FTC Issues Guidance For Social Media Influencers; Will It Help?
On Nov. 6, the Federal Trade Commission (FTC) issued a publication entitled Disclosures 101 for Social Media Influencers.
This latest guidance document from the FTC follows others it has published in the wake of the 2009 revisions to the Endorsement Guides, including the .com Disclosures Guide published in March 2013 and the Q&A published in September 2017, and is likely intended to follow up on the 90 warning letters the FTC sent to brands and influencers in 2017.
What sets this guidance apart is that it is the first publication targeted directly at influencers (versus the brands and agencies that engage with them), and the industry will certainly be watching to see whether this attempt to bring clarity to the need for transparency and truthfulness in influencer marketing will move the needle toward more consistent and compliant behavior.
While much of what’s contained in Disclosures 101 is essentially a restatement of existing principles written in a voice intended to resonate with influencers – so in many ways this guidance isn’t really anything “new” – there are a few key elements to note:
A short, clear, and to-the-point reminder to influencers that properly disclosing material connections and telling the truth are not only the law, but are also the influencer’s responsibility.
Direction to “[d]isclose when you have any financial, employment, personal, or family relationship with a brand.” This particular mandate could cause increased confusion due to its scope, particularly the call out of a “personal” relationship; we will have to wait and see if influencers understand what that means.
A reminder that tags and likes are endorsements. This is a very broad statement that may leave influencers perplexed about what their duties are if and when they “like” a brand post, including how they can or should make a disclosure. This uncertainty may cause influencers to try to push responsibility on brands and agencies to provide clear instructions (including specific hashtags to use) in their influencer contracts.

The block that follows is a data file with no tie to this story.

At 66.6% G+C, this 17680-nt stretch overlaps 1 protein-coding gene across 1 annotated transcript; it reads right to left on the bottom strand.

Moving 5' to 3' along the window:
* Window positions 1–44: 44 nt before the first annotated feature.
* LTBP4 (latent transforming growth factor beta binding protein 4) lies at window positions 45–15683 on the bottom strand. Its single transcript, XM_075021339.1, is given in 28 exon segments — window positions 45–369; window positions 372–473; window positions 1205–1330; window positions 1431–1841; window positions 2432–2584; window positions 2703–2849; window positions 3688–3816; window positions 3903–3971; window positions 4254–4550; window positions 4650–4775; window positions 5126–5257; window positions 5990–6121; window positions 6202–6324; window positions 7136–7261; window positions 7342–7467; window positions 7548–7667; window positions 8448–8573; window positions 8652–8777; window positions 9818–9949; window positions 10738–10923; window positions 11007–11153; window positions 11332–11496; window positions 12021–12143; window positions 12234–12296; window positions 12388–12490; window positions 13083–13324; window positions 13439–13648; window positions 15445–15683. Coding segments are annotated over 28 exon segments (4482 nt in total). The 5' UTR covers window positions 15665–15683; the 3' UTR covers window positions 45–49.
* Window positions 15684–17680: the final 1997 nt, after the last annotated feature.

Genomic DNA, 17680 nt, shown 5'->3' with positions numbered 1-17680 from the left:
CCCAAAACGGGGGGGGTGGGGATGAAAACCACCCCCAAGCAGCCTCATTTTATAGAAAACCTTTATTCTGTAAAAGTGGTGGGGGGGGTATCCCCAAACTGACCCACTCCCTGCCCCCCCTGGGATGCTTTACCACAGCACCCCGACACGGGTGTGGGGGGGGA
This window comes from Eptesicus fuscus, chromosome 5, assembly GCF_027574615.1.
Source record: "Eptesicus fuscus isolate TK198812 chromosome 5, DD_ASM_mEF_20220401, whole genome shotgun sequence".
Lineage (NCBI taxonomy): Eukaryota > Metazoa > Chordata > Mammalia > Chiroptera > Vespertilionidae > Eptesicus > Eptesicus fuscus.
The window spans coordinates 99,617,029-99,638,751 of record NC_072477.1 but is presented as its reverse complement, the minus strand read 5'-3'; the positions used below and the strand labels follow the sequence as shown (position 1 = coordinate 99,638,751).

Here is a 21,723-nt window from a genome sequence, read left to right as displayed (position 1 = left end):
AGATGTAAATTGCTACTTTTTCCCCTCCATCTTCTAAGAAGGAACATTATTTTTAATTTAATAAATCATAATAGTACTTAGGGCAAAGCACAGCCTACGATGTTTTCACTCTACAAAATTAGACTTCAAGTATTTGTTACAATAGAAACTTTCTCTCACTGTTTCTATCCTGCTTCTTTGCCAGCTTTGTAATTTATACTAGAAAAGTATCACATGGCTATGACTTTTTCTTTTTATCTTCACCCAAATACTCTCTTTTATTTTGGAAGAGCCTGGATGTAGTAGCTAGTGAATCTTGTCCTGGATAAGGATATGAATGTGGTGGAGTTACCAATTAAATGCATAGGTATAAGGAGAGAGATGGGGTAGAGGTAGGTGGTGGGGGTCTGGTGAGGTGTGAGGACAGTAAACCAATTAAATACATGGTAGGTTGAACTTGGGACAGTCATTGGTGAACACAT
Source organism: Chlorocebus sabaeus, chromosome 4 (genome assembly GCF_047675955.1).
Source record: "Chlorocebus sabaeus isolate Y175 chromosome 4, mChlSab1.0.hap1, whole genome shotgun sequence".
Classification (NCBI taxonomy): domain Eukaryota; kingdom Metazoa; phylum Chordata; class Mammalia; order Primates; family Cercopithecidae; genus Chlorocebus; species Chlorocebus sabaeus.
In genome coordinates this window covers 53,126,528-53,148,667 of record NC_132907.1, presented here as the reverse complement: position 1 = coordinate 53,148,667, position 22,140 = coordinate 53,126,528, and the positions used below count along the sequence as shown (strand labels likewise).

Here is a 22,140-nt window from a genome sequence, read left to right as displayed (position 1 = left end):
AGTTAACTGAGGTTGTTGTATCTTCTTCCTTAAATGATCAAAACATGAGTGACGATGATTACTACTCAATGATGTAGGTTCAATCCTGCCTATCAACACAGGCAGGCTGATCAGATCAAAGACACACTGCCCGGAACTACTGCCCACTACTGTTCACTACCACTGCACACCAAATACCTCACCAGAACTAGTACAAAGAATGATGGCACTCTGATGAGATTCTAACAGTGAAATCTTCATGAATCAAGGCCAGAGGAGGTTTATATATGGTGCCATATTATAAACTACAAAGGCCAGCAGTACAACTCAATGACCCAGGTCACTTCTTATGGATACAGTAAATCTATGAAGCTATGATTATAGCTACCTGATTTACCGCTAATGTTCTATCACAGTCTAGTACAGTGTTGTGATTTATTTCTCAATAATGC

The FTC notes its approval to use terms such as “[Brand Name] Partner” or “[Brand Name] Ambassador” in space-constrained environments to disclose a material connection; the FTC had previously refused to acknowledge that such a term (including as a hashtag) was adequate.
The FTC has advised that it intends to revisit the Endorsement Guides in 2020. It is likely that the responses to this Disclosures 101 document will play a role in helping shape any changes that may be implemented, as well as to any additional guidance the FTC issues.
In addition, the FTC has shown increasing interest in the area of fake or incentivized product reviews beginning with the Cure Encapsulations case, as well as in the area of fraudulent indicators of influence as demonstrated by the recent case brought against Devumi, LLC. We will see if the FTC fleshes out its guidance in those areas in any new publications or revisions to the Endorsement Guides, since that subject is not specifically addressed in Disclosures 101.
Anyone who oversees social media policies, engages in social media marketing or contracts with influencers should stay abreast of best practices for interpreting and applying the Endorsement Guides. Until additional closure on some of these gray areas and open questions is provided, brands and influencers would be well-suited to err on the side of transparency.